Cara Leopold is the founder of Leo Listening, where she helps “intrepid travellers and adventurous expats improve their English listening skills so they can better understand and better connect with fast-talking native speakers through their love of films.” In the interview, we talk about how she learned French and how to learn languages through TV shows and movies.
Steve Kaufmann is a hyperpolyglot who has learned more than 20 languages (!!!) and the founder of LingQ, an online language learning platform that helps you acquire languages using content you love. He was my second guest on the Language Mastery Show way back in 2009, and returns 13 years later to offer new insights and encouragement for independent language learners.
Jim and May describe themselves as a “gringo/Mexican international couple” on a mission to connect English speakers to the Spanish-speaking world. Their excellent podcast, YouTube channel, blog, and Spanish immersion retreats in Mexico help learners bridge the gap between learning and actually living in Spanish. In the interview, they share what they have each learned in their own language learning journeys, their best tips for learning Spanish, and favorite resources for immersing yourself in Spanish right at home.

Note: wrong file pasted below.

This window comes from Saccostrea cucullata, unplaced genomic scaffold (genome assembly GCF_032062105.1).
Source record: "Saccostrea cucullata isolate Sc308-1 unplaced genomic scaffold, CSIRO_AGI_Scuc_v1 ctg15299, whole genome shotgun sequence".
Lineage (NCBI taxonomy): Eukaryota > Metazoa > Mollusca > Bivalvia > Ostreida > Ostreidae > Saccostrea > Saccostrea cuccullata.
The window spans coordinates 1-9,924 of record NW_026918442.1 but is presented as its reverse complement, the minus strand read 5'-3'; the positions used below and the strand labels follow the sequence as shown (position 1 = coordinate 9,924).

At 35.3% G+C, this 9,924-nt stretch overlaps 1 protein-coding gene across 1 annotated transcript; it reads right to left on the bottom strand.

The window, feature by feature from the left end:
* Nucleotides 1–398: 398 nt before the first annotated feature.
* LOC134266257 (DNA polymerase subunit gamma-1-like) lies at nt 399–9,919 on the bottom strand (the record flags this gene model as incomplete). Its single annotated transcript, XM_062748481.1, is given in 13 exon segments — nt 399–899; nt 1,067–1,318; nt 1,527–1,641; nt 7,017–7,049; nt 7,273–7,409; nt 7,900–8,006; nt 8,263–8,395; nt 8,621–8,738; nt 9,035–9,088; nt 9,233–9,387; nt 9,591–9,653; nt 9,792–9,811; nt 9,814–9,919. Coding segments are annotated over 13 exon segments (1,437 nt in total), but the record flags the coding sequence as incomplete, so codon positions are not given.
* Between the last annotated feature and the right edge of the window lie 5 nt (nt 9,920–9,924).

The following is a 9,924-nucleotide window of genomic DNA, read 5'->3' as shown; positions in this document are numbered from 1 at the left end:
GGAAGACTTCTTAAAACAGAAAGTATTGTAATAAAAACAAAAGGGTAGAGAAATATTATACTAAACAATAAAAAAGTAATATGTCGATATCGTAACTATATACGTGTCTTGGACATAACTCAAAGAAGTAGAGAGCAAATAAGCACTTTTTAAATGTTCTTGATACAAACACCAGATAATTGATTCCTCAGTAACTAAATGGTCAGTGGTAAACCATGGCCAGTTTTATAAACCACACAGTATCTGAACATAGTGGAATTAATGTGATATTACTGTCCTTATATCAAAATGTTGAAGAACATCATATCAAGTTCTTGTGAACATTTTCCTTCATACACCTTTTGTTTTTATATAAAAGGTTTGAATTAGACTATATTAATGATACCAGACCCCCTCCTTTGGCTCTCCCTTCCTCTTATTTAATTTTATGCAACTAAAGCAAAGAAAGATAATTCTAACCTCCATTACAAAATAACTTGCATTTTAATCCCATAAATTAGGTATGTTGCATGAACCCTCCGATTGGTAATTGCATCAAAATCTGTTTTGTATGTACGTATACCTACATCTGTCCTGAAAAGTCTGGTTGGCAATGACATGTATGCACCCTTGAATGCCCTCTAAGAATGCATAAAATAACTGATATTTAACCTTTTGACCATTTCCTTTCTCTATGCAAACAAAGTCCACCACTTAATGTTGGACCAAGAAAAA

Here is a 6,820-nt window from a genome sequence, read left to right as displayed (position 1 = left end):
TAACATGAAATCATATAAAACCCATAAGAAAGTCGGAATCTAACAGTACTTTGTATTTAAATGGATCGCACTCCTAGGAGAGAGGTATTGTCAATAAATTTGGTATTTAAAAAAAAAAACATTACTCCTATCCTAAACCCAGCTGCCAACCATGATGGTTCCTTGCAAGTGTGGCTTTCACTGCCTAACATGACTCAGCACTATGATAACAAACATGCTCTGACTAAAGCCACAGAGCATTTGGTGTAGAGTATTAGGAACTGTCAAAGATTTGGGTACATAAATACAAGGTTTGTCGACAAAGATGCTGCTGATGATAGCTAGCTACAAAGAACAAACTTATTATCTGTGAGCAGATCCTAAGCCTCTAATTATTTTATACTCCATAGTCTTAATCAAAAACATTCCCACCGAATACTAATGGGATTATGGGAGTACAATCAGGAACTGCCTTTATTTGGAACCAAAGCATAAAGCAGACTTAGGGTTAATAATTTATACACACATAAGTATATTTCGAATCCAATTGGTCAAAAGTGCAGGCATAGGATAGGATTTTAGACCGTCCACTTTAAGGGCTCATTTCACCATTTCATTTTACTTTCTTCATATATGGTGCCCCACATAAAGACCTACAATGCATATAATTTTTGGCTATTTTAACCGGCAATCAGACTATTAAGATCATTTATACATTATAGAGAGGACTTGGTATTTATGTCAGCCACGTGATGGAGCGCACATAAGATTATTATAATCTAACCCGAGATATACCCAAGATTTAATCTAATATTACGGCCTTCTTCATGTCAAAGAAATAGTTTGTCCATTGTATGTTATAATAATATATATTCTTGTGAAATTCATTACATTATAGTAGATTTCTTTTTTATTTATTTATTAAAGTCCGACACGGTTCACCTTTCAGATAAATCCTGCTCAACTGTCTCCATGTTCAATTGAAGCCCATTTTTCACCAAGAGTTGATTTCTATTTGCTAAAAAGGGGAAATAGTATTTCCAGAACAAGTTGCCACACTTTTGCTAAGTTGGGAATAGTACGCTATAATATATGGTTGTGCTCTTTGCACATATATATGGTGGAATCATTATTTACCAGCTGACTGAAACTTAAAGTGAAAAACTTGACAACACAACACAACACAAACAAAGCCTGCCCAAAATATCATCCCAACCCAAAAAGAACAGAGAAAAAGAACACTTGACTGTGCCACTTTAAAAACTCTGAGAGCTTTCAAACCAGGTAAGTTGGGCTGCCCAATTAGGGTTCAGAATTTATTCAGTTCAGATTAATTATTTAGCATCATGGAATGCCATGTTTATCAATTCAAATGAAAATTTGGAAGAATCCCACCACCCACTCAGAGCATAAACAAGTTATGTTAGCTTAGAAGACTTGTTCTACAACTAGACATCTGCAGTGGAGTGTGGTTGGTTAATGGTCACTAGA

Andrew Methven is the creator of Slow Chinese 每周漫闻, a weekly newsletter that helps Mandarin Chinese learners immerse themselves in authentic, colloquial language via interesting stories and news events handpicked from Chinese media, social media, and TV. Instead of learning the stilted and stuffy language of Chinese textbooks, Andrew’s excellent newsletter trains you to understand the way people really speak and write the language today. In the interview, Andrew shares how he first fell in love with Chinese, differences between Mandarin between Mainland China and Taiwan, and his top tips for language learners.
From full-time Mandarin immersion at Peking University and Shanghai’s Fudan University to years of independent study online, Daniel Nalesnik has spent the last 13+ years on a mission to figure out the most fun and effective way to learn Mandarin Chinese. The result? The creation of Hack Chinese, a powerful spaced repetition tool designed from the ground up just for Mandarin learners, unlike generic SRS apps that struggle to properly handle Chinese characters, tones, etc. In our conversation, Daniel shares the lessons he’s learned, what he would do differently if he started from scratch, and how new language learners can get started.
The short answer? It depends. It depends on your goals. It depends on your level. And it depends on how much time and discipline you are willing to invest.